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Court orders cessation of detention of elderly man on COVID-19 concerns

MITA

Yesterday, the Federal Court of Australia ordered the Minister for Home Affairs to cease detaining an elderly man suffering multiple health conditions from Melbourne Immigration Transit Accommodation (MITA), citing the serious risk of infection from COVID-19 in the centre.

The Human Rights Law Centre (HRLC) and Asylum Seeker Resource Centre issued a joint statement welcoming the move. It is the first significant court decision addressing the Commonwealth’s duty of care to people in Australia’s immigration detention network at high risk of COVID-19.

Justice Murphy heard an urgent interlocutory application on behalf of the 68-year-old man last week.

The HRLC stated that, despite some precautionary measures being taken, infectious diseases experts have warned that it is near impossible to guard against COVID-19 entering a detention centre, and once it does, it will spread quickly.

“In crowded detention environments it is simply impossible for people to practice social distancing,” said Josephine Langbien, a Senior Lawyer at the HRLC.

“Security contractors and other staff are coming and going from the centres every day, and risk bringing the virus with them,” she continued.

“We are working with clients in detention who tell us they are unable to take basic measures to protect themselves and they are terrified of contracting COVID-19.”

Prior to his detention in late 2019, the man had lived in the Australian community for nearly a decade with his Australian citizen son and grandchildren.

HRLC reported that the sole reason for the man’s detention was an adverse ‘security assessment,’ made on the basis of allegations relating to his former overseas business, and dating back nearly 15 years. An independent review of the assessment recommended that it be reconsidered by ASIO at the earliest opportunity.

Sanmati Verma, Senior Lawyer at Clothier Anderson Immigration Lawyers, is representing the man and said: “The Court’s decision makes it clear the Commonwealth is unable to ensure the safety of vulnerable people such as our client in detention.”

There are over 1,400 people detained across Australia, sharing bedrooms, bathrooms and common areas. More than 100 of those people are held in hotels used as makeshift detention centres.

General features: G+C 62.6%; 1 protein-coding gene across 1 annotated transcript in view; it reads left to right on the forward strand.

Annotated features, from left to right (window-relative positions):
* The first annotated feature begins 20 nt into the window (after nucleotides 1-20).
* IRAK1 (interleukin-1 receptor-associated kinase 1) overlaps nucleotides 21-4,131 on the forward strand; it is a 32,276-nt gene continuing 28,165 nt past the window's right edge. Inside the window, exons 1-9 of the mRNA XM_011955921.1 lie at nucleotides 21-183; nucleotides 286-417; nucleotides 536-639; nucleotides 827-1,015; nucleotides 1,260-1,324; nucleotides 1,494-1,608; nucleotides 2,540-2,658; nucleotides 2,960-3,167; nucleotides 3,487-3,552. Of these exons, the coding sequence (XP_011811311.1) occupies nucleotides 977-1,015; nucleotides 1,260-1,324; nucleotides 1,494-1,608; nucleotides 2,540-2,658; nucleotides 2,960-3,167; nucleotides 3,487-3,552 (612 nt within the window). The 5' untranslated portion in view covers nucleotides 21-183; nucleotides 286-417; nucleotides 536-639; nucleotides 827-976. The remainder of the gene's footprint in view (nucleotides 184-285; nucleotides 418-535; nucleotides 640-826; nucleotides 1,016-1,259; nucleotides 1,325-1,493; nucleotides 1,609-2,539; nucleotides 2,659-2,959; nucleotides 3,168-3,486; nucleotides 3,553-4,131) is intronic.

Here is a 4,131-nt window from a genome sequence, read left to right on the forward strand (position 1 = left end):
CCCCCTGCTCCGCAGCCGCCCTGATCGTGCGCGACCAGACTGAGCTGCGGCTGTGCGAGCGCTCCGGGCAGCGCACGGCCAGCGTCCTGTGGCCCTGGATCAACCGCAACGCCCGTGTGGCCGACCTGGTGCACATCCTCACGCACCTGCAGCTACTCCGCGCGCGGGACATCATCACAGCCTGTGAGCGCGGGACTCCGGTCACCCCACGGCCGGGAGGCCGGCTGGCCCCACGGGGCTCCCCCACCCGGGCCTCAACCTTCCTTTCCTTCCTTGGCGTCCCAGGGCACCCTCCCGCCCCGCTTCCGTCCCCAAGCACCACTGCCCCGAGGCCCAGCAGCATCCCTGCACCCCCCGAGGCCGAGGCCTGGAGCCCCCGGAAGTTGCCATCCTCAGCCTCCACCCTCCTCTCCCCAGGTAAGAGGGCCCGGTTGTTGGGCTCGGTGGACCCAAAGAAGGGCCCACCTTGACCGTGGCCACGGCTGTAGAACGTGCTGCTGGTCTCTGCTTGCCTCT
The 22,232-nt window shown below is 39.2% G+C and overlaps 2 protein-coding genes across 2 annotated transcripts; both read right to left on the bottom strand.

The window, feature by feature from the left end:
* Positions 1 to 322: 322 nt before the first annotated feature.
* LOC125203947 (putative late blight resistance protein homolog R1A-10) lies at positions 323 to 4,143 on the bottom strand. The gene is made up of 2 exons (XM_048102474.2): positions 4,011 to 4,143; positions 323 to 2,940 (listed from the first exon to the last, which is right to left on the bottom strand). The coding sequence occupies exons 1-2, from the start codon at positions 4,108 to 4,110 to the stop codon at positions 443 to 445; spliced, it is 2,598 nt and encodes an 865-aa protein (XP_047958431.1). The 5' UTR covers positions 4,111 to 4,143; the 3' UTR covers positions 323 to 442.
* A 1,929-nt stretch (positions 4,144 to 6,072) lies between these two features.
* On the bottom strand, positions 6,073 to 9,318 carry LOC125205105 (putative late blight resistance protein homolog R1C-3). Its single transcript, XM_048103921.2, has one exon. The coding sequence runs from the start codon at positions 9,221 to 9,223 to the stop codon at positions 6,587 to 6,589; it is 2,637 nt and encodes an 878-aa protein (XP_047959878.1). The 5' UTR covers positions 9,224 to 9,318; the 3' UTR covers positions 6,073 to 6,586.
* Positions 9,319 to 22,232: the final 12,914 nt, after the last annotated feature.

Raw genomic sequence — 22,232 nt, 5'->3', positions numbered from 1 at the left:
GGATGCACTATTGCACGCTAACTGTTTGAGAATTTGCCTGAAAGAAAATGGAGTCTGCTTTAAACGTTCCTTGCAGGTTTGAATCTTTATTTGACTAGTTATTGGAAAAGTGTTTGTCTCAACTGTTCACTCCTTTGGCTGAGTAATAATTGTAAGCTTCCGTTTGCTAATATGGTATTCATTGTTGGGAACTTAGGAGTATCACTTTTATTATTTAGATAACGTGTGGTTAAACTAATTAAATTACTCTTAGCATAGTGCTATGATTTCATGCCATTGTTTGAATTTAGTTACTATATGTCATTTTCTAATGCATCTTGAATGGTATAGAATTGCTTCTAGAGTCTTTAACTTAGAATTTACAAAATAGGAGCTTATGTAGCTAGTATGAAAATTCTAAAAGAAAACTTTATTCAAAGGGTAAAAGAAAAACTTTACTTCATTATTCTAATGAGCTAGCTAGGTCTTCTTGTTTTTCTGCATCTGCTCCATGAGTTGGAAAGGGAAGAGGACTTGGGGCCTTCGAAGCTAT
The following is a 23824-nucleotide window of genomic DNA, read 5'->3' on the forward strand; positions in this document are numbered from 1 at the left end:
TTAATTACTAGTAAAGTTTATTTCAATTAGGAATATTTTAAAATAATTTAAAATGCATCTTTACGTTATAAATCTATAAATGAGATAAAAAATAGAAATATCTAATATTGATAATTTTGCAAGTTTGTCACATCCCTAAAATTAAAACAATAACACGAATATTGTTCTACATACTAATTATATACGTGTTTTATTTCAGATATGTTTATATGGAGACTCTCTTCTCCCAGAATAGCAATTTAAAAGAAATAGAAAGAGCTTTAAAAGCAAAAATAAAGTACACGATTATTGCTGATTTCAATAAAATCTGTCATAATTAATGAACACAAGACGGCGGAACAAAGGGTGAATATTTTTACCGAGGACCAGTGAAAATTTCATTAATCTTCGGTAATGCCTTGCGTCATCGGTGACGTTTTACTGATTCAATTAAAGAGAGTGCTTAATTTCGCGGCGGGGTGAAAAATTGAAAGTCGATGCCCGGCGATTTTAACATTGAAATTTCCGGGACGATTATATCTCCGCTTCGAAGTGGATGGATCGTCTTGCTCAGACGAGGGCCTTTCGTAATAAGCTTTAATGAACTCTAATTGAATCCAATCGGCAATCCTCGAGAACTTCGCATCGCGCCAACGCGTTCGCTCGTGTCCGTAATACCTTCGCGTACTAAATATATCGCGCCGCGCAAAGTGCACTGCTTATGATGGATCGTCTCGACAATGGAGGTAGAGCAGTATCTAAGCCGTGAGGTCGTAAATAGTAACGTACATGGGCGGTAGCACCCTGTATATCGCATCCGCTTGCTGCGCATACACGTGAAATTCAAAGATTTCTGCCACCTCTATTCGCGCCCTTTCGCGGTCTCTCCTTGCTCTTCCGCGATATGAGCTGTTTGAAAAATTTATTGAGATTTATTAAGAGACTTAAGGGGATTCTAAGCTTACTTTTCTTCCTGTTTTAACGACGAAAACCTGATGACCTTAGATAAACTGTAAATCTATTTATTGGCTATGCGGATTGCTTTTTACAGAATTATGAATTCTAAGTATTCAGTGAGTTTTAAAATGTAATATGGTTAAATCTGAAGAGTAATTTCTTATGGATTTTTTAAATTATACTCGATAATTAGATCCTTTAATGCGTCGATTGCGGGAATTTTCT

Langbien said the number of people in immigration detention has increased since the start of the pandemic.

“This is the complete opposite of what organisations like the Australasian Society for Infectious Diseases and the Australasian College for Infection Prevention and Control recommend,” she said.

Many people in immigration detention have existing health conditions that make them more susceptible to serious illness or death if they contract COVID-19. This includes people who were brought to Australia from offshore detention specifically because they needed medical care.

“There are people in detention with respiratory conditions, heart conditions and compromised immune systems, and people who are elderly, who are extremely vulnerable to this virus,” said Langbien.

“But we also know that COVID-19 can have devastating impacts even for people who are in good health, which is why everyone should be able to take steps to keep themselves safe during this health crisis.”

Yesterday’s decision may therefore have implications for other detainees in immigration detention.

“In making this decision, the Court has recognised what medical experts have been saying for months – that crowded detention environments are putting people’s lives at risk,” said Langbien.

“It shouldn’t be necessary to go to court to force the Government to address this risk. The Government is responsible for the health and safety of the people it chooses to detain. We hope that this decision will mean the Government follows the medical advice and acts now to reduce the number of people held in detention, as we have seen other governments around the world do in response to this pandemic.”

Photo: ASRC/HRLC

Sarah Jacob

Sarah Jacob is a journalist and editor and is currently The Advocate's Deputy Editor. She has written for a range of print and online publications across Australia and internationally with a focus on the environment and human rights. Previously she worked in conservation science and protected area management, and has completed postgraduate degrees in journalism and marine science.

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